Being a student in my class is not unlike finding yourself at a long dinner table that has been laid for a feast. The cuisines in front of you may be ones with which you are familiar. Or, they may have been cooked with spices with which you are unfamiliar. There may even be dishes that reminds you of dinners with your family – though you never expected to see these familiar foods here. During this meal, my students and I will have respectful and meaningful conversations. This is not a meal where I am at the head of the table. Rather, it is a place where their values, life experiences, and thoughts are not only folded into the conversation but seriously considered. Over our courses, I ask them not only to eat the food, but to also notice where it has come from, how it has been presented, and how the spices are working upon them. In doing so, I challenge my students to become more aware of what is on the table and how it relates to the larger world around us, to each other, and, most importantly, how it pertains to themselves. As with any meal amongst strangers, we start from a place of discomfort and end with ease and laughter – all of us appreciating the other a little more. It is, at its best, a space where we can seriously, yet playfully, engage with those topics which are, at their heart, the most important that they will encounter in their lives.  

            In the classroom, this metaphor becomes an active practice through which I offer my students a diversity of interpretive lenses and works. Over the course of the semester, the undergraduates become not only familiar with a diversity of perspectives through their readings but also philosophical, sociological, scientific and cultural theories. Among many other exercises, together, we examine passages from Frankenstein to show how Victor Frankenstein’s tone reveals his character or how the absence of female characters in the novel uncovers Mary Shelley’s deeper philosophy regarding creation outside of God. After engaging in close reading together, the students eventually have the means to critically interrogate the text together. They do this using introductory concepts from critical race theory, gender studies, queer theory, and key aspects of psychoanalysis. The students and I apply these interpretive approaches to a variety of writers across history including James Baldwin, Zora Neale Hurston, Danez Smith, Mary Oliver, Joy Harjo, and Carmen Maria Machado. Beyond working with me in class to take apart a piece of literature, the students also use these concepts in small discussion groups, identify these ideas through writing close reading papers, and are analyzed whenever a group of students leads the class in discussion. The hard skills that I hope to teach my students over the course of the semester are critical thinking, developing a water-tight intellectual argument, and the capacity to dive deeply into a text in order to analyze it. But, these are just the quantifiable skills. By acculturating them to these new perspectives and ideas, I am working with the students to develop a range of critical approaches. By the end of the semester, I am able to sit amongst them as they ask questions of Neil Gaiman’s The Ocean at the End of the Lane and challenge one another’s reading together. At the core, my teaching does not only focus on intentionally introducing the students to a vast spectrum of experience that they may not have encountered before but also aims to give the students hard skills that they can take with them for the rest of their lives.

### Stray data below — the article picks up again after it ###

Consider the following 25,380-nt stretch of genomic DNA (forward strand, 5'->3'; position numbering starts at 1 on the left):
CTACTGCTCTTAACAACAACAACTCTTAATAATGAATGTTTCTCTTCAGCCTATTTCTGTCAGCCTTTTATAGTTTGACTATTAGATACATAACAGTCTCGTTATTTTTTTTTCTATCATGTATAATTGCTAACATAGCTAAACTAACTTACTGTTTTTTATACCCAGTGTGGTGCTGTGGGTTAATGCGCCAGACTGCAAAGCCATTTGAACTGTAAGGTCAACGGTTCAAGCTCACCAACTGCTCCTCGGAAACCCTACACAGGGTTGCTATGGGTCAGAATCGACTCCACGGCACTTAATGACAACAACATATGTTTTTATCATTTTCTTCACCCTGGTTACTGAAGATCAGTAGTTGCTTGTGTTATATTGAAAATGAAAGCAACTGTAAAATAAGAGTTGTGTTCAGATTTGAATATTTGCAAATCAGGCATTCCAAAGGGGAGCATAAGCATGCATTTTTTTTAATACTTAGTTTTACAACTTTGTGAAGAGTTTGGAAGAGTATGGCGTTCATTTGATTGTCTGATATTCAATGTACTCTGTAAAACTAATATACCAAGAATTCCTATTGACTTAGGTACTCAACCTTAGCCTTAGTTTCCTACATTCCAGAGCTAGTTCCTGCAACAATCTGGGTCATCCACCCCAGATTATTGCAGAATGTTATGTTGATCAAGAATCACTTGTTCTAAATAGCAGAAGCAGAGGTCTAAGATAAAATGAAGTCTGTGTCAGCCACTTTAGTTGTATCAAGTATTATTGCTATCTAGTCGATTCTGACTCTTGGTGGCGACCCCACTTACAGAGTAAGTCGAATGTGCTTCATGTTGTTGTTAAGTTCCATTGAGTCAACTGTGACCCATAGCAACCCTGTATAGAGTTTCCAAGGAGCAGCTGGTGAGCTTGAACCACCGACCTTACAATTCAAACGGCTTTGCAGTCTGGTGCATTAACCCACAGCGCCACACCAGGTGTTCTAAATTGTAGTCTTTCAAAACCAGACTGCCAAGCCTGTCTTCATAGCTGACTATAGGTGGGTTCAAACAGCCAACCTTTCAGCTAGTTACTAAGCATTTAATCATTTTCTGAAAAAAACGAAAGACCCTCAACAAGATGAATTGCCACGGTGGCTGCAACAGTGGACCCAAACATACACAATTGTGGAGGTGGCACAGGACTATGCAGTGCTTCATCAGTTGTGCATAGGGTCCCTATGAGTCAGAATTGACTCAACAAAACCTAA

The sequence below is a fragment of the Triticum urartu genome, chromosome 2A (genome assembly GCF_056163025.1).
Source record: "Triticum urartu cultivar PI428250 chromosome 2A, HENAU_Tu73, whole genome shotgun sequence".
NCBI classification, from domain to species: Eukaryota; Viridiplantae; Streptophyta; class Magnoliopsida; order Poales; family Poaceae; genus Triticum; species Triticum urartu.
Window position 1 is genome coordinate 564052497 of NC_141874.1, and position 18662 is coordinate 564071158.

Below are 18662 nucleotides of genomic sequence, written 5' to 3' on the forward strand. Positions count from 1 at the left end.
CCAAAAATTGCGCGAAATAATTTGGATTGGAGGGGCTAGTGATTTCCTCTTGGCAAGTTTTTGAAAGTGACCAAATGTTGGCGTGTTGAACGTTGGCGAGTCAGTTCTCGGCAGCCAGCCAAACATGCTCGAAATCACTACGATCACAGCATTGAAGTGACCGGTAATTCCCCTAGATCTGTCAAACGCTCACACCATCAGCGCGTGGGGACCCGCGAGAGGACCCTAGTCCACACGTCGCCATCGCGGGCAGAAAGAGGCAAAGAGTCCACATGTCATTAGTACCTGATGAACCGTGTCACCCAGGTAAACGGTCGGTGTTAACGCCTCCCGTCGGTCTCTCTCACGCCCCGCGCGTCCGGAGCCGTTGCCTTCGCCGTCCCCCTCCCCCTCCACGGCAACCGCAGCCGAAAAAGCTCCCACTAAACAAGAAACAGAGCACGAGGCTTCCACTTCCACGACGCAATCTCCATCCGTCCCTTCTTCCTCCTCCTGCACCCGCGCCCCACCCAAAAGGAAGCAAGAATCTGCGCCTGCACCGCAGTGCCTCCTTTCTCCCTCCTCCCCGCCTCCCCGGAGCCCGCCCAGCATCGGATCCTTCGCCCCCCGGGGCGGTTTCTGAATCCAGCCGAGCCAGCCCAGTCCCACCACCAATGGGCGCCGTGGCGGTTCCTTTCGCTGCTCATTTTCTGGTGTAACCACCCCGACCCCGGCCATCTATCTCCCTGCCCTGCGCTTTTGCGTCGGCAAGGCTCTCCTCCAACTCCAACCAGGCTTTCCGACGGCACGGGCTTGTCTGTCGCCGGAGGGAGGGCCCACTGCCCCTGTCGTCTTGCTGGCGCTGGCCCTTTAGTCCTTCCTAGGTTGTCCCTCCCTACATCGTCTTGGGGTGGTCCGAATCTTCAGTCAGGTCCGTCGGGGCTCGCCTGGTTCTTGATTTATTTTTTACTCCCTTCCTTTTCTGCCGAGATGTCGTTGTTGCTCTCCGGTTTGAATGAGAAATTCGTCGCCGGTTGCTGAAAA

By the end of our course, students who initially felt as if they had no place at the table – or, at least, were shy to join it – are comfortable in sharing their ideas with others. It is then that I step back and watch as the students begin to engage in uncomfortable conversations. They either kindly challenge each other to consider new perspectives or they work with each other to, verbally, take us to new nuanced examinations. At the end of the class, they recognize that they have not only had their perspectives challenged by all that was laid before them but they have also been able to have friendly discussions with people with whom they may not have otherwise spoken. Once the course is complete, these students will take these ideas with them for the rest of their lives. It is there that they will need to best tools possible to recognize how systems are overtly or covertly working upon them. It is then that they will need the tools to dismantle those systems that are not in their, nor in anyone else’s, best interests. After all, these students will move through the world and find themselves at different tables. These dinners may be as intimate as eating with a loved one day after day. Or they may find themselves at longer tables where they share meals and speak to people whose experiences do not mirror their own. They may even have to take the table apart themselves. It is my sincere hope that if they are ever called upon to engage in this work, then their approach will always have the investigating tools from my course at their center.

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